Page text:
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Prime Minister takes the salute at Royal Naval College

The Prime Minister, David Cameron, has taken the salute at Britannia Royal Naval College as 68 cadets became the first to complete a newly-enhanced Initial Naval Training Course for officers, introduced in February 2012.

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Prime Minister David Cameron inspects cadets

Prime Minister David Cameron inspects the 68 Officer Cadets at Britannia Royal Naval College in Dartmouth [Picture: Crown Copyright/MOD 2012]

A total of 256 Royal Navy personnel were on parade at the Britannia Royal Naval College in Dartmouth to mark the occasion as Mr Cameron inspected the successful cadets, watched by their families and friends.

Addressing the parade, the Prime Minister said:

The Royal Navy is absolutely fundamental to our security as an island nation. And it’s a vital part of our heritage.

The challenges you face over the coming years may place demands on you experienced by few others of your age in the world today. Despite the technology of today, being in the Armed Forces is an intensely human business.

It is based on personal relationships and the ability of people like you to lead your fellow men and women, even in the face of danger. And there is no greater honour that a nation can bestow than the trust to lead your fellow men and women. That is the task you will have. Your training here has given you the best possible start.

Among those completing training was 21-year-old Midshipman Miles Amery from Torquay, whose father Chief Petty Officer Bill Amery also works at the college. He said:

Completing the maritime leadership exercise on the River Dart was one of the most enthralling weeks of the course. It was challenging, hard work, we were sleep-deprived, but overall it was great fun.

Passing the exercise and being assessed as strong was a huge highlight of training. Training on board HMS York was another exciting part of the course.

CPO Amery has served in the Royal Navy for nearly 36 years. He has served both at sea and ashore all around the world; the last six years as an instructor of Officer Cadets at Dartmouth. He said:

To be able to stand alongside my son at his passing out parade is the proudest day of my life. Our family’s union with the Royal Navy goes back many generations. To be able to present my grandfather’s naval sword to him was a unique moment.

Miles has an exciting, challenging and rewarding career ahead of him. Needless to say, I shall be following his every move with envy. My only hope is that I don’t have to bump into him every day and have to salute and call him sir!

The new course was introduced in February 2012 and is split into three distinct ten-week phases known as Militarisation, Marinisation and Initial Fleet Time. While the first two phases take place primarily at the college, the third is conducted on board a warship at sea.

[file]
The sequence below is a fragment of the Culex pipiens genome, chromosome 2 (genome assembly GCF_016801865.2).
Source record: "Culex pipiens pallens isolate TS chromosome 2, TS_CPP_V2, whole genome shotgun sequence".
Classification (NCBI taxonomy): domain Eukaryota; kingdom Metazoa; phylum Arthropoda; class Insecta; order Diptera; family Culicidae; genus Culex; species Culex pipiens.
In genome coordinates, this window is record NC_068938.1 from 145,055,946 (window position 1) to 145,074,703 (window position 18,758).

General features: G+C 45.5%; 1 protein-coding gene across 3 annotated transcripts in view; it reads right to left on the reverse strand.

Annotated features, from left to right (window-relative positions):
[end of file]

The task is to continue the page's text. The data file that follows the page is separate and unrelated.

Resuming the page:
The new course is two weeks longer than its predecessor and is underpinned by nine core maritime skills that are the foundations of naval life and essential to operational effectiveness.

Captain Jerry Kyd, the Commanding Officer of Britannia Royal Naval College, said:

The modern naval officer needs to be robust and able to adapt to whatever the mission demands, from war-fighting and maintaining security at sea to providing humanitarian aid to a community hit by some form of disaster.

This new course involves more time on the water and teaches the cadets how to operate and lead in readiness for the challenges at the front line.

It is progressive and designed to ensure that the cadets are better equipped to undertake assignments both at sea and on land, working jointly with other parts of the UK Armed Forces and in partnership with other nations.

We also train promising aspirant officers from around 20 allied nations; these personnel undergo the same training as their British counterparts.

We were delighted to have the Prime Minister as the guest of honour at the parade to celebrate the success of this latest group of Officer Cadets.

They have displayed commitment and courage in completing this intensive and demanding course and are fine examples of the quality of people serving in today’s Royal Navy and in the navies of our allied nations.

The new course also delivers improved fitness levels with training provided using a disciplined method of military fitness which focuses on developing co-ordination and individual physical strength and endurance.

Command, leadership and management training is a constant thread throughout the course, with emphasis on coaching, mentoring and development activities.

Updates to this page

Published 15 October 2012